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"Left in temptation's path ye gang aftray,
"Implore his counsel and affifting migh:
"They never fought in vain that fought the Lord "aright."
But hark! a rap comes gently to the door,
Jenny, wha kens the meaning o' the same,
Sparkle in Jenny's e'e, and flush her cheek,
Weel pleas'd the Mother hears, it's nae wild worthless rake.
With kindly welcome, Jenny brings him ben ;
A ftrappan youth; he takes the Mother's eye; Blythe Jenny fees the vifits no ill ta'en;
The Father cracks o' horfes, pleughs, and kye. The youngster's artless heart o'erflows wi' joy,
But blate, an' laithfu' fcarce can weel behave; The Mother, wi' a woman's wiles, can spy
What makes the youth fae bafhfu' and fae grave; Weel pleas'd to think her bairn's refpećted like the lave.
O happy love! where love like this is found!
And fage Experience bids me this declare--
'Tis when a youthful, loving, modest pair,
"In other's arms, breathe out the tender tale,
Beneath the milk-white thorn that fcents the evining
Is there, in human form, that bears a heart,
A wretch! a villain! loft to love and truth!
Betray fweet Jenny's unfuspecting youth?
Points to the parents fondling o'er their child?
Then paints the ruin'd maid, and their distraction wild?
But now the fupper crowns their fimple board,
That 'yont the hallan fnugly chows her cood:
The frugal Wifie, garrulous, will tell,
How 'twas a towmond auld fin' Lint was i' the belt.
The chearfu' fupper done, wi' serious face,
His lyart haffets wearing thin and bare ;
He wales a portion with judicious care;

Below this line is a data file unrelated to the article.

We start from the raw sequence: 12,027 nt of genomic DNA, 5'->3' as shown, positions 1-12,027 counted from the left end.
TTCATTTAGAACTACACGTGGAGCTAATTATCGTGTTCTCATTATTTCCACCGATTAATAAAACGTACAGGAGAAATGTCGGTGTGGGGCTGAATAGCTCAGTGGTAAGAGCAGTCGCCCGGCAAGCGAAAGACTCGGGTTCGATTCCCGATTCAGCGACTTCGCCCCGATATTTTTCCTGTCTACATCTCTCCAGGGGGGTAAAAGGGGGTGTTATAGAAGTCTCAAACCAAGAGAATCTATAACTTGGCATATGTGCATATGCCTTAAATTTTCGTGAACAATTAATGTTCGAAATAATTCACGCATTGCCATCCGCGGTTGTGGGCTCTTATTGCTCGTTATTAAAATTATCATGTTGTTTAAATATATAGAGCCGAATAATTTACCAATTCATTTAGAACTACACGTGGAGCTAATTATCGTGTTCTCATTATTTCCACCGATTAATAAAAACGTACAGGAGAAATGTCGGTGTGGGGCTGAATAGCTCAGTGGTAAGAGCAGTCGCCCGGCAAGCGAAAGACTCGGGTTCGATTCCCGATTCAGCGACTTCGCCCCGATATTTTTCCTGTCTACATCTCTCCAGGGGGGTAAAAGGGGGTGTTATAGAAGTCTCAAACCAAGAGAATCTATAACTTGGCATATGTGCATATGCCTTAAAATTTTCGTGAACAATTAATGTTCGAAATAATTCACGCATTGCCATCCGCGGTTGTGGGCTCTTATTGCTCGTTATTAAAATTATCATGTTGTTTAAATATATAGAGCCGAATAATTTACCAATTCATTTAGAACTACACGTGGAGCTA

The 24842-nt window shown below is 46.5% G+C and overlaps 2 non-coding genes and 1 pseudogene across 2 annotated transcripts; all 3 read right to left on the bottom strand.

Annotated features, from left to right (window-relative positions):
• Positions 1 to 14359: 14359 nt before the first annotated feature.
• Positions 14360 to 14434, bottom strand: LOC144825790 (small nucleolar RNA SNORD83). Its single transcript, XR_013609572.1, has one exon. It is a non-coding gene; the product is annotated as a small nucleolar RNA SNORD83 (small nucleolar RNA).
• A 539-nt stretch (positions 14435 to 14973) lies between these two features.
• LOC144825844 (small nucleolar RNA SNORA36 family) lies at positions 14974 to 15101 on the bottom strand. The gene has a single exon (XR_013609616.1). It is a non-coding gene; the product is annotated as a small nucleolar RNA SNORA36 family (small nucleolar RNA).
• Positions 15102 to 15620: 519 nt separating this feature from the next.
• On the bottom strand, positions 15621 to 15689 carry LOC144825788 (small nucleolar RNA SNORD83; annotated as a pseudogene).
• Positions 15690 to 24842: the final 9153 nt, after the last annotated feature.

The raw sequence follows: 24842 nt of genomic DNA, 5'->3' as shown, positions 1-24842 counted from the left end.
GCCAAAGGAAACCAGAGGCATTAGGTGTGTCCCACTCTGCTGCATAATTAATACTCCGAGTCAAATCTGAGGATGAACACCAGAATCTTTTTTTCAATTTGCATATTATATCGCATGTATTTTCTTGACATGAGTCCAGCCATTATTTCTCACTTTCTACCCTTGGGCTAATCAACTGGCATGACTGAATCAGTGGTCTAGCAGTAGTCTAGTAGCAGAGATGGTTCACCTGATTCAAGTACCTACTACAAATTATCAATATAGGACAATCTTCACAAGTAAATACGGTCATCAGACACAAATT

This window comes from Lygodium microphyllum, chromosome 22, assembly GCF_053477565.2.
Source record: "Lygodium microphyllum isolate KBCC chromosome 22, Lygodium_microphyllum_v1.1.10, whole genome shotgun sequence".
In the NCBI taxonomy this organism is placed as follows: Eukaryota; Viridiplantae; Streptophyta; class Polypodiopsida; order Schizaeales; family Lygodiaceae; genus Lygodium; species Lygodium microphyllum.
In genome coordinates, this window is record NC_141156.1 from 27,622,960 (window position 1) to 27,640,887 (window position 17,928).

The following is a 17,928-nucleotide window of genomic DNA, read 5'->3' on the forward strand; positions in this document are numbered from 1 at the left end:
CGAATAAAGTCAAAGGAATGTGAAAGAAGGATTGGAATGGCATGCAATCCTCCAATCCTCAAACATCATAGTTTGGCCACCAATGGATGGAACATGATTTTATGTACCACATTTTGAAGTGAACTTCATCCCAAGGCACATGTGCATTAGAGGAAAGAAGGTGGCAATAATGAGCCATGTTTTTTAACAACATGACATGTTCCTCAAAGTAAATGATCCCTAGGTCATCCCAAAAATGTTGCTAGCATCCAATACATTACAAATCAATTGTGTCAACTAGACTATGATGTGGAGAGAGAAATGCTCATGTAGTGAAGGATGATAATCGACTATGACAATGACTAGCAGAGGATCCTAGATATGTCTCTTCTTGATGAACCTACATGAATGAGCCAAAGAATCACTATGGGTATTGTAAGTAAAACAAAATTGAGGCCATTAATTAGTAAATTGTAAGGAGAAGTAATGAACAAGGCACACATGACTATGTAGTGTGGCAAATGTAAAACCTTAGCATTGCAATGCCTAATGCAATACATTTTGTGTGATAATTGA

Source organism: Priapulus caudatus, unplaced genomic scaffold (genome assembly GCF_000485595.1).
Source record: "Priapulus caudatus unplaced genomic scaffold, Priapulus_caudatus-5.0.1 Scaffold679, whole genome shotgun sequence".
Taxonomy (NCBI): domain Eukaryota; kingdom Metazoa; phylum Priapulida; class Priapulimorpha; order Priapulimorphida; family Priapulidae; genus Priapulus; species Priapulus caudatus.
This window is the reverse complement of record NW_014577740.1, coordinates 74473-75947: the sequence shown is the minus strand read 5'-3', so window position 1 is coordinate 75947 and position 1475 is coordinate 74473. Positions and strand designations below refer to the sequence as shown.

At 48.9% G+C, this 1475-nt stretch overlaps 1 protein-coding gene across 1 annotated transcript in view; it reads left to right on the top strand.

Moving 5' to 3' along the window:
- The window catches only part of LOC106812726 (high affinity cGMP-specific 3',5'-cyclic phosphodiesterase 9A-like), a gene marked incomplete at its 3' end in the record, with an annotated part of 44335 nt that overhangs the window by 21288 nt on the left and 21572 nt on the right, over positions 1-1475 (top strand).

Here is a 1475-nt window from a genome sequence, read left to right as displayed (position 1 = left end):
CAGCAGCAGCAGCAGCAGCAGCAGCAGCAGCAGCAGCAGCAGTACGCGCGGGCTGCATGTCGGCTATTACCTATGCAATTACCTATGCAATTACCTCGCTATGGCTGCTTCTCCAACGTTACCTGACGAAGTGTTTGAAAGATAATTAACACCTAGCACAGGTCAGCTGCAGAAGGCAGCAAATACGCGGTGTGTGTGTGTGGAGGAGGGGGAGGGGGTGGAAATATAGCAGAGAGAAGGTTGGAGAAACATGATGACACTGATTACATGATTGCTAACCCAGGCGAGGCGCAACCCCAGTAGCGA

"And let us worship GoD!" he fays, with folemn air.
They chaunt their artless notes in fimple guife;
The sweetest far of Scotia's holy lays :
The tickled ears no heart-felt raptures raise;
The priest-like Father reads the facred page,
With Amalek's ungracious progeny;
Perhaps the Chriftian Volume is the theme,
How guiltless blood for guilty man was shed;
Saw in the fon a mighty Angel stand,
And hear'd great Bab'lon's doom pronounc'd by Heaven's command.
Then kneeling down to Heaven's Eternal King,
That thus they all fhall meet in future days:
No more to figh or thed the bitter tear, Together hymning their Creator's praise, In fuch fociety, yet still more dear;
While circling Time moves round in an eternal sphere.
Compar'd with this, how poor Religion's pride,
In all the pomp of method and of art, When men difplay to congregations wide
Devotion's ev'ry grace, except the heart! The Power, incens'd, the pageant will defert, The pompous ftrain, the facerdotal ftole ; But haply in fome Cottage far apart,
May hear, well-pleas'd, the language of the foul; And in His Book of Life the inmates pour enrol.
Then homeward all take off their several way;
The Parent-pair their fecret hoinage pay,
And proffer up to Heaven the warm request, That He who ftills the raven's clam'rous neft, And decks the lily fair in flow'ry pride, Would, in the way His Wifdom fees the beft,
For them and for their little ones provide;
But chiefly, in their hearts with grace divine preside. From foenes like these old Scotia's grandeur springs, That makes her lov'd at home, rever'd abroad:
* Pope's Windsor Forest.
Princes and lords are but the breath of kings,
"An honeft man's the nobleft work of God:" And certes, in fair Virtue's heavenly road,
The Cottage leaves the palace far behind:
For whom my warmeft wish to Heaven is fent!
Be bleft with health and peace, and fweet content! And, O! may Heaven their fimple lives prevent From Luxury's contagion, weak and vile'
Then, howe'er crowns and coronets be rent,
That ftream'd thro' great unhappy Wallace' heart;
But ftill the Patriot and the Patriot-bard, In bright fucceffion raife, her ornament and guard!
TO A MOUNTAIN DAISY.
On turning one down with the plough, in April 1786
WEE, modeft, crimson-tipped Flow'r !
Thou's met me in an evil hour;